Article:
Type 1 diabetes leads to carotid artery stiffness in young adults

June 28, 2011

Type 1 diabetes can lead to internal carotid artery thickness and common carotid artery stiffness, and this effect is measurable by the time a person with diabetes reaches young adulthood, reported Elaine M Urbina, MD, Director of Preventive Cardiology at Cincinnati Children?s Hospital in Cincinnati, Ohio.

Type 1 diabetes can lead to internal carotid artery thickness and common carotid artery stiffness, and this effect is measurable by the time a person with diabetes reaches young adulthood, reported Elaine M Urbina, MD, Director of Preventive Cardiology at Cincinnati Children’s Hospital in Cincinnati, Ohio.
     The effect of diabetes on carotid intima-media thickness (cIMT) may be influenced by adiposity, but is independent of demographics, lipid levels, and blood pressure.
     “We need to control risk factors, especially obesity, in these adolescents and young adults to improve cardiovascular outcomes in type 1 diabetes,” Urbina said.
     She noted that increased cIMT is known to be an independent risk factor for adverse cardiovascular events and increases with age, and that adults with diabetes have more rapid cIMT progression than nondiabetics.
     She and colleagues conducted the SEARCH CVD trial, a substudy of the SEARCH (Study of the Effectiveness of Additional Reductions in Cholesterol and Homocysteine) trial, to determine whether age and type 1 diabetes have an effect on cIMT in teens and young adults.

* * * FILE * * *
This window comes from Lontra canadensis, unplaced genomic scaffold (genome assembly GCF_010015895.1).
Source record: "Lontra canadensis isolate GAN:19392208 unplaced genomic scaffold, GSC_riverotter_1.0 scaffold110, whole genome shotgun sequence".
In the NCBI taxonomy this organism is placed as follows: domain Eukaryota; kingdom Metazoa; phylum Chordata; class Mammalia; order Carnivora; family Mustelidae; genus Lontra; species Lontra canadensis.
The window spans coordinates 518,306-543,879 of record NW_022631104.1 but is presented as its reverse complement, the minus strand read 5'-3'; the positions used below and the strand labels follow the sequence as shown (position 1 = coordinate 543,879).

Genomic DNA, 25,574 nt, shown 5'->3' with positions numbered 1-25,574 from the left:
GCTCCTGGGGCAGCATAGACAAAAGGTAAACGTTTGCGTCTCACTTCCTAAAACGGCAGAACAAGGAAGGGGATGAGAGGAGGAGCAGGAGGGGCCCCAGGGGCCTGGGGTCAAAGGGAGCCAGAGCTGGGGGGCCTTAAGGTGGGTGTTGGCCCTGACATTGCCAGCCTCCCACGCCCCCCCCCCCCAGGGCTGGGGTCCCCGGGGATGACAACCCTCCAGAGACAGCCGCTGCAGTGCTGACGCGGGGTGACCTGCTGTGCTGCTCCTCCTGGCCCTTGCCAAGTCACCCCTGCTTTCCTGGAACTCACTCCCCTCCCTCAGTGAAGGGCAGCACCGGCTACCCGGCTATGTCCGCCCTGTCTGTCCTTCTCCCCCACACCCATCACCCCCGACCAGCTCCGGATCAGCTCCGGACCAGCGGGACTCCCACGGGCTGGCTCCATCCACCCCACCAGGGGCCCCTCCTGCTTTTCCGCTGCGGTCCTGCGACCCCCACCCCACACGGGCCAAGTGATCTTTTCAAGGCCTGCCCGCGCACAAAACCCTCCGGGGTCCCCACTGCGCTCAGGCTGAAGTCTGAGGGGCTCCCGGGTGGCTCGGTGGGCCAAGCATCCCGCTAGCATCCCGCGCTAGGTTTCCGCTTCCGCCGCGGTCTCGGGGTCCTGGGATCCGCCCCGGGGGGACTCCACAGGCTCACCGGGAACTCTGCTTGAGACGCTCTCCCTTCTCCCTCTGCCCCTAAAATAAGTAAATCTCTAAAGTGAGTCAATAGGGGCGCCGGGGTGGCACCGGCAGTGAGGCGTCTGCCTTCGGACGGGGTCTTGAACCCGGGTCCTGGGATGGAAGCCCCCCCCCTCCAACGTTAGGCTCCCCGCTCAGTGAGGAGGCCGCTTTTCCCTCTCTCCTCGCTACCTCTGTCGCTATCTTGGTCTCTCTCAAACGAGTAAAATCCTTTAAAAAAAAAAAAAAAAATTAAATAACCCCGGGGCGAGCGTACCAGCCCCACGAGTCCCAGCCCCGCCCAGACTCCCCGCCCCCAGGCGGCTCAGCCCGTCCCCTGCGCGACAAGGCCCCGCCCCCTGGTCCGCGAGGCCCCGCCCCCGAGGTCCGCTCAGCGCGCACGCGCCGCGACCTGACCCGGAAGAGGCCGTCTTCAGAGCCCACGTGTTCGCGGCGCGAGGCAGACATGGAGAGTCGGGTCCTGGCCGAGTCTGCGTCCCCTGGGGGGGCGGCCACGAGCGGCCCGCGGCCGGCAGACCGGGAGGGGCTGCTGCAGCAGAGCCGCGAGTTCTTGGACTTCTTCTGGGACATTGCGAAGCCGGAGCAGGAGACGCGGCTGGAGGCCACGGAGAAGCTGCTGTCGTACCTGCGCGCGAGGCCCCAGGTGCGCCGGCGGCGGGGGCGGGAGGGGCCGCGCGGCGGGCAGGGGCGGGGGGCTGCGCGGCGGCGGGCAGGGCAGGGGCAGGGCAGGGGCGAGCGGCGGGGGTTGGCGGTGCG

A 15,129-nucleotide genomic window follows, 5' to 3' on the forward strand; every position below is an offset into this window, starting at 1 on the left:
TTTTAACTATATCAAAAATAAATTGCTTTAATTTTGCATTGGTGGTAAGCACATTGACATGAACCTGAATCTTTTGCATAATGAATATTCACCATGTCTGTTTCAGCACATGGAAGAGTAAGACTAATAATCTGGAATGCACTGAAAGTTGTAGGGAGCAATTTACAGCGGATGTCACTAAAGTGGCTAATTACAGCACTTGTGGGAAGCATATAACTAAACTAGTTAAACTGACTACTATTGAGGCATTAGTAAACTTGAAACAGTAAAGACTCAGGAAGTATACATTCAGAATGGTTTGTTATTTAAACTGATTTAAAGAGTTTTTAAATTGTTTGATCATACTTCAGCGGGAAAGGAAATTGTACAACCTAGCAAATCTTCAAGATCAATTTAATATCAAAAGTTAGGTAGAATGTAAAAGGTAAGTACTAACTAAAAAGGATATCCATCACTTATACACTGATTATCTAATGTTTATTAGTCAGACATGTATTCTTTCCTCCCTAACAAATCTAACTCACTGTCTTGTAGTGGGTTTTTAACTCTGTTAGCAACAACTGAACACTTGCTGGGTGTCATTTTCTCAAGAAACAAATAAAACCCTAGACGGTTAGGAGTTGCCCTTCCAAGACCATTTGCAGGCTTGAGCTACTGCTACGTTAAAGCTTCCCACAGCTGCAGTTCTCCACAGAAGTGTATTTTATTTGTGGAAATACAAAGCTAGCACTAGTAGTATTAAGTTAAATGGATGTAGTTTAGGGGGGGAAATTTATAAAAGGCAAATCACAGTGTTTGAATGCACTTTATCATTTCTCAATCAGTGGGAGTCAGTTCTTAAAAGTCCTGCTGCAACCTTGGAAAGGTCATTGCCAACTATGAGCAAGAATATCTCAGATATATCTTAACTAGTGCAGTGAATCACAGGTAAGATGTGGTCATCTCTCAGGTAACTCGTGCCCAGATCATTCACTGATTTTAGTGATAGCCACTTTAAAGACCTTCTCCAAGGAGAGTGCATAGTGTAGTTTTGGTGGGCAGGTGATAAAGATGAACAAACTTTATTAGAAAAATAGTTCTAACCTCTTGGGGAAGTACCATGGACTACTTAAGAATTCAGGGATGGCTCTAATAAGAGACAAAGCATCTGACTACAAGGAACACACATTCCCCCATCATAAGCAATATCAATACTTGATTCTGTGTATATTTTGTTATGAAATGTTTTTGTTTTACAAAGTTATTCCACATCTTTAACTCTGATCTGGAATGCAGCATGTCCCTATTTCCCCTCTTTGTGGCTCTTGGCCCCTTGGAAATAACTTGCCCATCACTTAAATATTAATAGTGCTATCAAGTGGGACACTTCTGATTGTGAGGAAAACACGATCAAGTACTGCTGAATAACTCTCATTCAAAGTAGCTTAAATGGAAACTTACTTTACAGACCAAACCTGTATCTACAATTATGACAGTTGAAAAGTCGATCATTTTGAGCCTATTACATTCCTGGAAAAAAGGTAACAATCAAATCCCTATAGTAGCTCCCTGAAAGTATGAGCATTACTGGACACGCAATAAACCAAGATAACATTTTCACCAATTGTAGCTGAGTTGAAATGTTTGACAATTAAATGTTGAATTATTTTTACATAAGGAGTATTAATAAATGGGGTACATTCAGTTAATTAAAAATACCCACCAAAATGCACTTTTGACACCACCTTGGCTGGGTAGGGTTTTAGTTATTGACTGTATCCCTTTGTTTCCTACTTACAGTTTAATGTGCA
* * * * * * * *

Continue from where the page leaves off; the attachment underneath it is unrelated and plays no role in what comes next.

Cases (127) included adolescents and young adults who had previously participated in SEARCH sites in Colorado and Ohio. Controls (35) were healthy, aged-matched people recruited from clinics at the 2 study sites.
     The mean age was 20 + 3 years (range 13–26). The median duration of diabetes was 10.1 + 3.9 years.
     The investigators used carotid ultrasound to determine maximal (systolic) and minimal (diastolic) lumen diameters to calculate stiffness equations using three different methods: Peterson, Young, and Incremental elastic moduli (PEM, YEM, and Einc, respectively).
     A comparison of covariates between cases and controls showed similar body mass index (BMI), systolic blood pressure, and lipid levels, but slightly yet significantly lower diastolic blood pressure in cases versus controls (mean 68.3 vs. 71.12 mmHg, P=.04).
     “This actually results in a slightly wider pulse pressure in cases, and wider pulse pressure may be an indication of increased arterial stiffness,” Urbina said.
     There was a trend toward more common carotid cIMT in cases versus controls (P=.08) and a significant difference in internal carotid cIMT (P=.026), and all three moduli showed significant differences in stiffness as well (PEM, P=.024; YEM, P=.026; Einc, P=.027).
     After adjustment for age, race, sex, mean arterial pressure, and lipid levels, the internal carotid cIMT remained significant (P=.05), but after additional adjustment for BMI, it was no longer significant (P=.10).
     In an analysis of arterial stiffness between cases and controls adjusted for age, race, sex, mean arterial pressure, lipid levels, and BMI, stiffness was significantly greater among diabetics older than 20 years (P<.04).